No US assistance on Syria reconstruction until Iran is out: top US diplomat

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Top U.S. diplomats are stridently pledging the Trump administration’s determination to drive Iran out of Syria, even as it prepares to withdraw its military presence. And they’re fielding new ideas to further that aim — even if it means withholding crucial aid.

Doubling down on the Trump’s administration’s anti-Iran message, the senior policy advisor to Secretary of State Mike Pompeo, Brian Hook, vowed no U.S. reconstruction assistance to the war-torn country until Iranian forces and its proxies are completely driven out.

“We think that if working with everybody in the region, and if we construct our diplomacy the way we want to, that we will be able to get rid of all forces under Iranian control,” Hook told CNBC’s Hadley Gamble in Abu Dhabi. “We are not going to permit them do in Syria what they did in Lebanon, and we will be withholding reconstruction assistance, we have a number of tools at our disposal to help accomplish that objective.”

Hook’s staunch message echoed that of senior administration officials Pompeo and national security advisor John Bolton, who have long held a hard line on Iran and until December had pledged a long-term U.S. presence in Syria with the aim of both countering the Islamic State and pushing back on Iranian military activity there.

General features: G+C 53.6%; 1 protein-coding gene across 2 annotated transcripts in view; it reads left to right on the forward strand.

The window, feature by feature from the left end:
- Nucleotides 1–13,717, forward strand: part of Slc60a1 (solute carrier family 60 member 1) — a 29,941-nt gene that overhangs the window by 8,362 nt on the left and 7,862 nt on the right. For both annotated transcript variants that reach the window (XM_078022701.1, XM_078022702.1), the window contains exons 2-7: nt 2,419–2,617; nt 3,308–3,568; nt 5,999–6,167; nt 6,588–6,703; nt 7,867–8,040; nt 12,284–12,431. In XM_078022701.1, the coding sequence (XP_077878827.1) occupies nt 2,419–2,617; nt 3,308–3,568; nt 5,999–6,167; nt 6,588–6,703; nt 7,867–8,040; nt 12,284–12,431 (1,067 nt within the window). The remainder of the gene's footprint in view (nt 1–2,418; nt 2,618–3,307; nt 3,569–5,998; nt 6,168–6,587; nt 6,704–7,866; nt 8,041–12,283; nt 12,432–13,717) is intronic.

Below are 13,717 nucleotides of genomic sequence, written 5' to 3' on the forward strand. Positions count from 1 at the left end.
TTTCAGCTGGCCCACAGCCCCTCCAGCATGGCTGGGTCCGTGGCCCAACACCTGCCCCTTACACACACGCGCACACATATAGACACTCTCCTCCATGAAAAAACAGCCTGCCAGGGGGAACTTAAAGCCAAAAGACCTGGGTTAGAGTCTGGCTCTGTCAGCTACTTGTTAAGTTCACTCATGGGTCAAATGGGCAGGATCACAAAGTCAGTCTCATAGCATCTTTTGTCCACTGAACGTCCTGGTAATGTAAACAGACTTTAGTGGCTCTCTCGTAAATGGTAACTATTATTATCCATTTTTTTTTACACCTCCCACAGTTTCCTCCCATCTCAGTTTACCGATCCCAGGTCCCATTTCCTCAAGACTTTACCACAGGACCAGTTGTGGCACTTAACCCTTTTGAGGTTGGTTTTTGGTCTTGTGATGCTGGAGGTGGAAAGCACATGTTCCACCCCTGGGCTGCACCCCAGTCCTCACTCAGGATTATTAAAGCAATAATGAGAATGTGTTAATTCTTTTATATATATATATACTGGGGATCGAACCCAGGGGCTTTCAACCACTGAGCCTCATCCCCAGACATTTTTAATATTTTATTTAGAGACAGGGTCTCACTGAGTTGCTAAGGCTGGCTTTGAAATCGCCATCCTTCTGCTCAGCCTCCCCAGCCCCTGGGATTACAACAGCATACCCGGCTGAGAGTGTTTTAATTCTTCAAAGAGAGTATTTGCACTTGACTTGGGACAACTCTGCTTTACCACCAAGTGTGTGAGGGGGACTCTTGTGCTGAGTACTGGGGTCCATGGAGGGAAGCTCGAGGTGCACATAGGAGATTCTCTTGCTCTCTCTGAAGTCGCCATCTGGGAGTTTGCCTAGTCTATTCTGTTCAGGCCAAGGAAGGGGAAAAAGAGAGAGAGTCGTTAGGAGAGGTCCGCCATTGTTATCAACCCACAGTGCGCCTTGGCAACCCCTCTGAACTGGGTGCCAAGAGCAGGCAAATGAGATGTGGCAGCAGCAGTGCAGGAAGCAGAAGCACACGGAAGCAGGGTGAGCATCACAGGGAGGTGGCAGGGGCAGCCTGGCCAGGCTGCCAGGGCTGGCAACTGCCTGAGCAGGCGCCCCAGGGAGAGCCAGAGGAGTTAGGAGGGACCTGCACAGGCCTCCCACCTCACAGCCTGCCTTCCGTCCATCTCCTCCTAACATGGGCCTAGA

The policymakers have had to change tack since Trump’s surprise announcement on December 19 to pull all U.S. forces out of Syria. Now, diplomats insist that while they plan to carry through Trump’s decision, the mission to expel Iran from Syria remains unchanged.

Critics of the withdrawal move warn that IS is not fully defeated, and that leaving so abruptly would mean abandoning local allies, namely Syrian Kurdish fighters, that have carried the brunt of the ground fight against IS alongside U.S. forces. Allies have been left confused as to the administration’s policy goals in the region.

At the same time, many senior officials in the Middle East and regional experts alike say that despite Washington’s promises, the idea of Iran and its proxy forces actually leaving Syria is inconceivable.

To that notion, Hook was defiant.

“Well, we don’t listen to the council of defeatism,” he said. “If we always listened to our critics, we wouldn’t be getting very far in foreign policy.”

Observers may note similar rhetoric in the lead-up to the U.S. invasion of Iraq in 2003, when then-secretary of defense Donald Rumsfeld dismissed warnings against the toppling of Saddam Hussein as being defeatist. Opponents of the war hold that these were warnings to be heeded, and should be heeded again.

Hook didn’t elaborate on his conviction except to say that “we have diplomats there who have a lot of leverage, we still maintain a very significant presence in the Gulf (with) both our militaries, our diplomats. The mission has not changed at all, there are plenty of ways to accomplish the mission, and we are going to stay very hard at it, I promise you.”